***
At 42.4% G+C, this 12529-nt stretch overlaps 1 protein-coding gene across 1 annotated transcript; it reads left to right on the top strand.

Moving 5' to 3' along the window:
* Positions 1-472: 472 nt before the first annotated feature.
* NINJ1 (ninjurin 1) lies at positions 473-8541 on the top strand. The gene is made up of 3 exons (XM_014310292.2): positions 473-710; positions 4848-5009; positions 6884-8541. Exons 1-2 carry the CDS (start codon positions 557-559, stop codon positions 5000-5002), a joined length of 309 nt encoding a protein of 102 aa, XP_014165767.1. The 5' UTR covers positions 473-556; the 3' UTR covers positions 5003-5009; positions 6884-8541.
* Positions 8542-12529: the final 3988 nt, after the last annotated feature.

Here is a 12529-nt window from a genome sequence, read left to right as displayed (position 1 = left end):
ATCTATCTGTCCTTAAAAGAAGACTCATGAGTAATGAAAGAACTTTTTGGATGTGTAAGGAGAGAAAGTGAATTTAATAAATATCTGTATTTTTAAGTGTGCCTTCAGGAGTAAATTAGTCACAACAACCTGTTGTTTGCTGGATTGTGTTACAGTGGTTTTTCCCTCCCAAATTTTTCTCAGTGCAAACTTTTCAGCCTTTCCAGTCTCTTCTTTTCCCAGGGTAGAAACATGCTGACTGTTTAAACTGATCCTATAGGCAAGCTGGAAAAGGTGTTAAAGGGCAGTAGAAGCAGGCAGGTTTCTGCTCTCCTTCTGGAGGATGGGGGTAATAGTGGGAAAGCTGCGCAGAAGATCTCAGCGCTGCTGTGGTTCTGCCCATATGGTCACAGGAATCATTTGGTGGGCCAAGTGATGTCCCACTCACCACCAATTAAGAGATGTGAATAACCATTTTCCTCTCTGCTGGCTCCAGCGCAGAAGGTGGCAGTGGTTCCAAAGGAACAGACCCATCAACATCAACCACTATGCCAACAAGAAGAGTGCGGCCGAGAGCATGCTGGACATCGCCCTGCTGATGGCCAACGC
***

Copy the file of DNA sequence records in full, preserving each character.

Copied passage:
At 42.4% G+C, this 12529-nt stretch overlaps 1 protein-coding gene across 1 annotated transcript; it reads left to right on the top strand.

Moving 5' to 3' along the window:
* Positions 1-472: 472 nt before the first annotated feature.
* NINJ1 (ninjurin 1) lies at positions 473-8541 on the top strand. The gene is made up of 3 exons (XM_014310292.2): positions 473-710; positions 4848-5009; positions 6884-8541. Exons 1-2 carry the CDS (start codon positions 557-559, stop codon positions 5000-5002), a joined length of 309 nt encoding a protein of 102 aa, XP_014165767.1. The 5' UTR covers positions 473-556; the 3' UTR covers positions 5003-5009; positions 6884-8541.
* Positions 8542-12529: the final 3988 nt, after the last annotated feature.

Here is a 12529-nt window from a genome sequence, read left to right as displayed (position 1 = left end):
ATCTATCTGTCCTTAAAAGAAGACTCATGAGTAATGAAAGAACTTTTTGGATGTGTAAGGAGAGAAAGTGAATTTAATAAATATCTGTATTTTTAAGTGTGCCTTCAGGAGTAAATTAGTCACAACAACCTGTTGTTTGCTGGATTGTGTTACAGTGGTTTTTCCCTCCCAAATTTTTCTCAGTGCAAACTTTTCAGCCTTTCCAGTCTCTTCTTTTCCCAGGGTAGAAACATGCTGACTGTTTAAACTGATCCTATAGGCAAGCTGGAAAAGGTGTTAAAGGGCAGTAGAAGCAGGCAGGTTTCTGCTCTCCTTCTGGAGGATGGGGGTAATAGTGGGAAAGCTGCGCAGAAGATCTCAGCGCTGCTGTGGTTCTGCCCATATGGTCACAGGAATCATTTGGTGGGCCAAGTGATGTCCCACTCACCACCAATTAAGAGATGTGAATAACCATTTTCCTCTCTGCTGGCTCCAGCGCAGAAGGTGGCAGTGGTTCCAAAGGAACAGACCCATCAACATCAACCACTATGCCAACAAGAAGAGTGCGGCCGAGAGCATGCTGGACATCGCCCTGCTGATGGCCAACGC